Ethiopia has one of the largest bamboo resource potential in the world. However, it is hard to conclude that the country has been getting benefit as per the potential it has.
As many argued, the plant is used to make watches, bikes, scaffolding, chopsticks, flooring, furniture, building and roofing materials, paper and textiles among other items. It's a plant which doesn't require any chemicals -- fertilizers or pesticides -- as it's largely immune to disease and pests.
Some documents suggested that practical policies at the local, national and regional levels are needed for African countries to fully realize it's potential.
Ethiopia is undertaking various activities to efficiently use bamboo resource as alternative energy source to satisfy the current energy requirements. So far, various projects have been implemented to reduce the increasing pressure of deforestation, environmental degradation, household emissions and women and girls health hazards.
The ability of bamboo to withstand drought season indicates the great potential of bamboo forage as source of feed for livestock. Bamboo has been consumed by animals such as cattle; sheep, goat, horse and donkey.
Bamboo resource is widely found in Benishangul-Gumuz, SNNPs, Oromia and Amhara state. Of the listed states, Benishangul-Gumuz has 440,000 hectares of Shimal bamboo (Oxytenanthera abyssinica) which at present is mainly used for subsistence uses such as housing, fencing, kitchen utensils, and agricultural implements and shoots for food.
Some people earn a small income by selling bamboo poles to people in Hawassa for use in traditional houses, and by selling small pieces of poles as fuel wood. According to experts working in the area, if the resource will be exploited properly, the nation can gain 12 million Birr per year.
Bamboo Senior Expert and Technologist, Mulatu Teshale said bamboo isn't utilized beyond constructing a house, boat, fence and in house equipment. Thus, this wealth has not been exploited and unable to play its stake in bringing foreign currency.
As it is one of raw inputs for factories, it attracts investments with a great contribution for the country via generating more jobs. Primarily, there were trials to enhance bamboo's resource utilization via offering training to enterprises even though the attention given to it by the states and federal government is too minimal. Due to this and other hurdles, the desired result is still yet to come.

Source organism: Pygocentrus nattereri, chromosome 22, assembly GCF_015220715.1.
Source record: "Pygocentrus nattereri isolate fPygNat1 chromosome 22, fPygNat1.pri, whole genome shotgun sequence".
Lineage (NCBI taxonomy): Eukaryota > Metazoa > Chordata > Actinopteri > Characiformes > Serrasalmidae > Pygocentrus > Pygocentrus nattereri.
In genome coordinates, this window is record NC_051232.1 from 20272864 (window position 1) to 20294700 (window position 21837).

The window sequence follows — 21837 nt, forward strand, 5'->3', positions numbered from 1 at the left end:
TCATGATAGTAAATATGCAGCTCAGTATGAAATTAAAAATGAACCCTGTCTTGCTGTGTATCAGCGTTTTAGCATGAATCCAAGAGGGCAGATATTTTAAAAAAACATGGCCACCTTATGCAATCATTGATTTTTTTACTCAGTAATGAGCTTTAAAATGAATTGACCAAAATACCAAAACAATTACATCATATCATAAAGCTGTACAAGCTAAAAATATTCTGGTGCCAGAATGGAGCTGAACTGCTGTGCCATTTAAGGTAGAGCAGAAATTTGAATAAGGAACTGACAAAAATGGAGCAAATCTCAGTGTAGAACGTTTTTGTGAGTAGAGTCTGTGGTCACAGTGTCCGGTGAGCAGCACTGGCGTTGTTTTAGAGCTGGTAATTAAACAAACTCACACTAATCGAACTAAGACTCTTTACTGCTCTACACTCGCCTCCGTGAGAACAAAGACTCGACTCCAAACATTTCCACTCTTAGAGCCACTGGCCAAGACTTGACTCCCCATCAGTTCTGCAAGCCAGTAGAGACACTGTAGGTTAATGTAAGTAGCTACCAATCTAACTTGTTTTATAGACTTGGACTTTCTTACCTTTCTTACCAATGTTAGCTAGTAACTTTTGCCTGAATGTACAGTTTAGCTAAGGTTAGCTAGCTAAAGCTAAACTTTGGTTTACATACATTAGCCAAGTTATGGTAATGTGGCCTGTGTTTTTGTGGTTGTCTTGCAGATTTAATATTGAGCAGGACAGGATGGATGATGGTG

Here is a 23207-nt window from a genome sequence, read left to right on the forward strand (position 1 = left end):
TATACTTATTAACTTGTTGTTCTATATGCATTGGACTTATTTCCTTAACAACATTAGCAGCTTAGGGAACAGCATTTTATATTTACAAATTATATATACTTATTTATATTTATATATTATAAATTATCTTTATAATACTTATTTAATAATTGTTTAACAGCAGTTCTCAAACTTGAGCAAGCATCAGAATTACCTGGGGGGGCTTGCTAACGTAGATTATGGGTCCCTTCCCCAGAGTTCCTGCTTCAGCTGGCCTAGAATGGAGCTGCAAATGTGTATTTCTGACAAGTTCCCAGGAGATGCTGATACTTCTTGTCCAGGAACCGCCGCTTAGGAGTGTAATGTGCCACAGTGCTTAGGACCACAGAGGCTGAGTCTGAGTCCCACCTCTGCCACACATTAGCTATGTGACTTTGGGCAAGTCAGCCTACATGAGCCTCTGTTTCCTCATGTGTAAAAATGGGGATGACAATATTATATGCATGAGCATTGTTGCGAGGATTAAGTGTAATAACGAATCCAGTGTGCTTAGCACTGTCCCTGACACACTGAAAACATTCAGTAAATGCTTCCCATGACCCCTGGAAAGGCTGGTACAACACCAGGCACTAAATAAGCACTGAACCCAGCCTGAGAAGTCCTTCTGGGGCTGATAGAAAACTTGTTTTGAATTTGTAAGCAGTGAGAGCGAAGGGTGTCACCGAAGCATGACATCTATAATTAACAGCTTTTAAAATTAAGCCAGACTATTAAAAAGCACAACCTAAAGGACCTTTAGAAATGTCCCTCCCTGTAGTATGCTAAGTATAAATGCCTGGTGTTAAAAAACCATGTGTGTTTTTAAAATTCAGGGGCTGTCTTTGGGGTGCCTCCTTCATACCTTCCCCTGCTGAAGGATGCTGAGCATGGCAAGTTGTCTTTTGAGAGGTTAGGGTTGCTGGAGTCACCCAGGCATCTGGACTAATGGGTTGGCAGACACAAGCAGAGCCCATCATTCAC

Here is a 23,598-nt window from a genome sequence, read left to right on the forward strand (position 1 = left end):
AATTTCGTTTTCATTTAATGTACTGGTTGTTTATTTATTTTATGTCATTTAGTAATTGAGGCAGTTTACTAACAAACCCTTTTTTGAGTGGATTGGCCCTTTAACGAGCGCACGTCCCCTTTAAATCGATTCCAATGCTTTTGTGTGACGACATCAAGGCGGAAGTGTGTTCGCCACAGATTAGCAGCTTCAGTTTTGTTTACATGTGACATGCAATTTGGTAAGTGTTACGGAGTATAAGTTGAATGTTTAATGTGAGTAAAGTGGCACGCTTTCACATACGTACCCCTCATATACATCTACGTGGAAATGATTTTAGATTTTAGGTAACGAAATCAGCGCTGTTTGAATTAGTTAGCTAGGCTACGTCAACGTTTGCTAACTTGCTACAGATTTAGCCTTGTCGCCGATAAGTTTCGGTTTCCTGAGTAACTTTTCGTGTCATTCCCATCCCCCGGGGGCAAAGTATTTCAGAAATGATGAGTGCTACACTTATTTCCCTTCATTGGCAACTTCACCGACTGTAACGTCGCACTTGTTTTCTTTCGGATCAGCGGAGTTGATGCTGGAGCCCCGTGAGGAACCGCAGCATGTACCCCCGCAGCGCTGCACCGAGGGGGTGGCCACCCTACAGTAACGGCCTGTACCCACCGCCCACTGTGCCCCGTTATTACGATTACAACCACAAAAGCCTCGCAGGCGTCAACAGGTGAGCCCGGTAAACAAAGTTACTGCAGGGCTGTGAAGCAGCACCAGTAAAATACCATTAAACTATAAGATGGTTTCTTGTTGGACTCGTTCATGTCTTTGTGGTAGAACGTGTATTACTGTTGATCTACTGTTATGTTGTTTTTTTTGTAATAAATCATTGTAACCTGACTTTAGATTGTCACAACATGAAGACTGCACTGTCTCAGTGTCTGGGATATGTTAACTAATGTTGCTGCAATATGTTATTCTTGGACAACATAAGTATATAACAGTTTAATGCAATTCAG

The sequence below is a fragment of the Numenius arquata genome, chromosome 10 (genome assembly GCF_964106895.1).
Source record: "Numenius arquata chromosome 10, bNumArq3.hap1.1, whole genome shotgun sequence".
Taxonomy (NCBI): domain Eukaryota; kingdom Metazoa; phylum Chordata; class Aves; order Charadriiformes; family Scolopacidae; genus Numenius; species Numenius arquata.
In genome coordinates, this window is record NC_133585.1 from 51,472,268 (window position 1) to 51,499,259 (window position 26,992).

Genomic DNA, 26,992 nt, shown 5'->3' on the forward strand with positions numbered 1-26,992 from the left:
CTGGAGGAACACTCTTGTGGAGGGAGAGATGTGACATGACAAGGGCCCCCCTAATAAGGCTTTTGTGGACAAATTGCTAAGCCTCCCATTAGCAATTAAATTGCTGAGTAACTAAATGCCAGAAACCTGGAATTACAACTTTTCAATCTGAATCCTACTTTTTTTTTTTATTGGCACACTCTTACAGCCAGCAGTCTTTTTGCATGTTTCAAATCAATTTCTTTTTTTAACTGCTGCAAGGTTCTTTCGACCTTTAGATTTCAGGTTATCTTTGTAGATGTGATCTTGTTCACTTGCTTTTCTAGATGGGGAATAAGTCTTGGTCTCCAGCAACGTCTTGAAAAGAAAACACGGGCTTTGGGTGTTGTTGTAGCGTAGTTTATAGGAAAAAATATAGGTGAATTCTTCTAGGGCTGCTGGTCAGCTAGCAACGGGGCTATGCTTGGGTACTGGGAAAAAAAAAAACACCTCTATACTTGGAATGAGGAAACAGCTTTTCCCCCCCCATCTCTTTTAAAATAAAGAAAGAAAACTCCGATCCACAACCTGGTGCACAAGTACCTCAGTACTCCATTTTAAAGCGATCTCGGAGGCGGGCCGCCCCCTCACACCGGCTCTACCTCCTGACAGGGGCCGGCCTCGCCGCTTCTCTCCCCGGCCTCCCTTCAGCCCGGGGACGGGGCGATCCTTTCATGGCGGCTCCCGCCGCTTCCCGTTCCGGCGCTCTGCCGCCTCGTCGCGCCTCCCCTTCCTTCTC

"Like other countries, devising curriculum in bamboo productions is decisive to enhance the sector."
So far, there are only three manufacturers engaged in the sector. Having these manufacturers alone, it is hard to gain foreign currency as per the desire. So the government should be committed to toil strongly so as to enhance productivity and promote the use of bamboo products.
According to him, over 15 types of bamboo plants are found in highland and lowland parts of Ethiopia. Especially, the resource found in the western parts of the country is by far greater than elsewhere. Thus, exploiting such a wealth is not a task left for tomorrow.
In terms of building the capacity of bamboo products, agreement was signed between China and Ethiopia to establish the first ever Bamboo Products Training Center in Ethiopia some years ago, the plan has not been practical due to unknown reasons.
Had it been a reality, the center would have a vision of benefiting African countries via producing bamboo using scientific methods. It would also offers training to farmers in order to maximize the benefit they earned from this untapped resource.
Enhancing the number of manufacturers interested to engage in the sector is also another method of enhancing the bamboo resources. For this to happen, apart from fulfilling infrastructures in the place where the resource is widely found, facilitating incentives is also expected from the government.
By adding values on the wealth, manufactures engaged in the sector has to enhance productivity applying various innovative ideas, he suggested.
Tefera Mengistu, is another expert in the area. He said that compared to East African countries, Ethiopia has wide forest coverage and bamboo is one among many types of forest vegetation found in Ethiopia.
Citing the research conducted recently, he added that bamboo coverage ranges from 500,000 to 700,000 hectares in the country. The coverage once reached one million hectares of land, he recalls.
Bamboo is a fast growing forest harvest with in short period of time. Once planted it can begin harvesting after three years. It can also benefit a number of people. Nowadays, there has been a potential of cultivating one million hectare bamboo.
Ethiopia is preparing a strategy that would enable it to enhance the development of bamboo forest so as to maximize benefit. The new strategy focuses on the bamboo production from planting a tree to harvesting stage.
It would give direction on how producers can get benefit out of the sector. The strategy also expected to address gapes related to bamboo production, show ways of utilizing bamboo and so on. It also includes the value-chain among producers and cultivators.
BY GIRMACHEW GASHAW